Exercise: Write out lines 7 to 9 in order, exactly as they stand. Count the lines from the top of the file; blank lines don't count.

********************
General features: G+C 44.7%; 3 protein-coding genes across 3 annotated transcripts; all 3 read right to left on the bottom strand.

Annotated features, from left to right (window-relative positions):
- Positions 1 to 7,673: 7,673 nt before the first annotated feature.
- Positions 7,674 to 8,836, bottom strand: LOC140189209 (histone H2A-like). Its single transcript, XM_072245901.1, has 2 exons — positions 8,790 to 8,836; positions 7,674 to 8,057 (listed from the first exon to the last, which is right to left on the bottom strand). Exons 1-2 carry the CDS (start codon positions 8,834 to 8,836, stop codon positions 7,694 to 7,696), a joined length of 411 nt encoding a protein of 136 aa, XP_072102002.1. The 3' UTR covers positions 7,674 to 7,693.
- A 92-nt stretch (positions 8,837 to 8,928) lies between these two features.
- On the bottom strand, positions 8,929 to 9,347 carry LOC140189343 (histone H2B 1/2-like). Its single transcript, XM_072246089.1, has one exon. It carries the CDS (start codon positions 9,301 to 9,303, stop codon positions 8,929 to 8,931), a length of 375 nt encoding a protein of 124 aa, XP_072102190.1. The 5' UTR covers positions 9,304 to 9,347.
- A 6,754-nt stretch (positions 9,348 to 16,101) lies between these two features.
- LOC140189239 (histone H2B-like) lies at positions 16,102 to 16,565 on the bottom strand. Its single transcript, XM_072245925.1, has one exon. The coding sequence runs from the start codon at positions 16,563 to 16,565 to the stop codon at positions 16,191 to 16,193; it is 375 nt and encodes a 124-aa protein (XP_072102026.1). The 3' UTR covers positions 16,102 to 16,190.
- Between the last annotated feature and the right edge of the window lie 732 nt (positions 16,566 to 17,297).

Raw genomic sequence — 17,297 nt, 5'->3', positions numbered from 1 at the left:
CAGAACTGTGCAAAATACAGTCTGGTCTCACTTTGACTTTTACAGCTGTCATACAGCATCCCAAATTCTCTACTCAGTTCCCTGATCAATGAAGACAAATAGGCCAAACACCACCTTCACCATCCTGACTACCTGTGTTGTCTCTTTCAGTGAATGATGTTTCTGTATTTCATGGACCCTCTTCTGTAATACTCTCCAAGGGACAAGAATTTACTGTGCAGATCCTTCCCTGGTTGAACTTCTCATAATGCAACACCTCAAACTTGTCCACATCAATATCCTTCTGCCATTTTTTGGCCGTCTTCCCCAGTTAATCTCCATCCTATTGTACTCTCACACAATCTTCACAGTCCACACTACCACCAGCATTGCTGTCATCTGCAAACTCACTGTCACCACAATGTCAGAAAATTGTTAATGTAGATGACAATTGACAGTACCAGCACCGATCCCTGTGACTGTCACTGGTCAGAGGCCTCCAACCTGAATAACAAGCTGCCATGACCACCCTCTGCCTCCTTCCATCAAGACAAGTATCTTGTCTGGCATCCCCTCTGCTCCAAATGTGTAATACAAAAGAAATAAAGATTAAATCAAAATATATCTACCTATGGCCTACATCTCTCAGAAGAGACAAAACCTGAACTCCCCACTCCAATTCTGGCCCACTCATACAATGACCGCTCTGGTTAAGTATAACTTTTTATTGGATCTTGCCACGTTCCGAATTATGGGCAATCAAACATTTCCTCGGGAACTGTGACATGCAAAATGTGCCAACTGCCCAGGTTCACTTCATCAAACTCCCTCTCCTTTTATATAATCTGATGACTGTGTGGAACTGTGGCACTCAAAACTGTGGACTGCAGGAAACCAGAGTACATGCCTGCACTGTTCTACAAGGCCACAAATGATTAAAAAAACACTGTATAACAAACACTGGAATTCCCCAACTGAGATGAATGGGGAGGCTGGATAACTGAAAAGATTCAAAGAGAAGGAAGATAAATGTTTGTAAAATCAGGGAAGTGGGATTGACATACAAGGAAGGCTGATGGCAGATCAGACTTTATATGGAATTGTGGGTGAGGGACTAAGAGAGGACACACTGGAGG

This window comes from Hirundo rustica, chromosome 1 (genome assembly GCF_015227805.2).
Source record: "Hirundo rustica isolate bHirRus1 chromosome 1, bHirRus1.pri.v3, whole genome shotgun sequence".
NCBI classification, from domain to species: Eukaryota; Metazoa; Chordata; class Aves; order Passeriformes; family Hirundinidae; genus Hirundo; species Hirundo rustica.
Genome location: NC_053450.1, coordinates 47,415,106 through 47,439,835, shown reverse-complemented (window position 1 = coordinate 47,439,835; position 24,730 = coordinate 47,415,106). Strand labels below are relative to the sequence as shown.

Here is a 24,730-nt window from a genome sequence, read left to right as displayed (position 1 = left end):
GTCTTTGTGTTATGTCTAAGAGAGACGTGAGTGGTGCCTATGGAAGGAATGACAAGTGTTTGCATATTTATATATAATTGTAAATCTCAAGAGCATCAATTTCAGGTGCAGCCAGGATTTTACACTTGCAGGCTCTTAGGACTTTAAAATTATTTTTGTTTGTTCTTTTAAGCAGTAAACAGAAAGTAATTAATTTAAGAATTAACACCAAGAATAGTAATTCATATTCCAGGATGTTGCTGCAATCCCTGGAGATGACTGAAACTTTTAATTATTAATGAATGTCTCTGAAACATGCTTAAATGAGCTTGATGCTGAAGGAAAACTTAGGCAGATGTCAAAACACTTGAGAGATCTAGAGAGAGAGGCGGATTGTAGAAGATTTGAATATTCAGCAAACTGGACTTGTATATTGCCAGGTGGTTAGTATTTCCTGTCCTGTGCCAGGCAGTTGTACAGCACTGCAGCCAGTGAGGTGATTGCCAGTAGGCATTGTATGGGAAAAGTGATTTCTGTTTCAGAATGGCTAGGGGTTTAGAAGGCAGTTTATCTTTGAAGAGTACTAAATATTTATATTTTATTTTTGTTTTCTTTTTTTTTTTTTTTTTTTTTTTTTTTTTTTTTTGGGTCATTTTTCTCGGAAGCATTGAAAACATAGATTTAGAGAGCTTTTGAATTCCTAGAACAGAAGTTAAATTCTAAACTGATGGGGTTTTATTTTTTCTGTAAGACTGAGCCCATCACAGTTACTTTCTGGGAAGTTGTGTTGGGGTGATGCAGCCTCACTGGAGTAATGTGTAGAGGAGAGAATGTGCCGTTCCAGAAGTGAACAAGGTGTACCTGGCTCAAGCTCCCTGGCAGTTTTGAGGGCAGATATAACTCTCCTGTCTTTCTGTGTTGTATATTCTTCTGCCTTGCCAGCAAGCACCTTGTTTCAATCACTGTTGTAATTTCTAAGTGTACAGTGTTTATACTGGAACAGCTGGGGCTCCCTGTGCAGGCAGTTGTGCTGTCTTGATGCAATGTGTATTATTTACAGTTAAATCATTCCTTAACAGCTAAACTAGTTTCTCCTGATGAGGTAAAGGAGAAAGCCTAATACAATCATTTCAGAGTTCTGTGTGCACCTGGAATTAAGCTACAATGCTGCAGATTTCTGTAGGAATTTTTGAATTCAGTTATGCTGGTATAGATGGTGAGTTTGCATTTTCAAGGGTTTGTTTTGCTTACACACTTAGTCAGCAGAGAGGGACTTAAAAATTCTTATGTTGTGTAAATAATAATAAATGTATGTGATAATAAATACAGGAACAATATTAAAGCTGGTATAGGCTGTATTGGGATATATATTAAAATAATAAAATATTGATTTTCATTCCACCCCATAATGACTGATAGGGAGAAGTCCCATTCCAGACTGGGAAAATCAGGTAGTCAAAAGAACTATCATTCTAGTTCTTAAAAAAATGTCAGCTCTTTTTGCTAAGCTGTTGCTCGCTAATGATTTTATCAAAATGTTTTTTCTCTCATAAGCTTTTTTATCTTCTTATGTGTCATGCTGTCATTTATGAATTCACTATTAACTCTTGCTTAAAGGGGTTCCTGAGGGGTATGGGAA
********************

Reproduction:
- A 6,754-nt stretch (positions 9,348 to 16,101) lies between these two features.
- LOC140189239 (histone H2B-like) lies at positions 16,102 to 16,565 on the bottom strand. Its single transcript, XM_072245925.1, has one exon. The coding sequence runs from the start codon at positions 16,563 to 16,565 to the stop codon at positions 16,191 to 16,193; it is 375 nt and encodes a 124-aa protein (XP_072102026.1). The 3' UTR covers positions 16,102 to 16,190.
- Between the last annotated feature and the right edge of the window lie 732 nt (positions 16,566 to 17,297).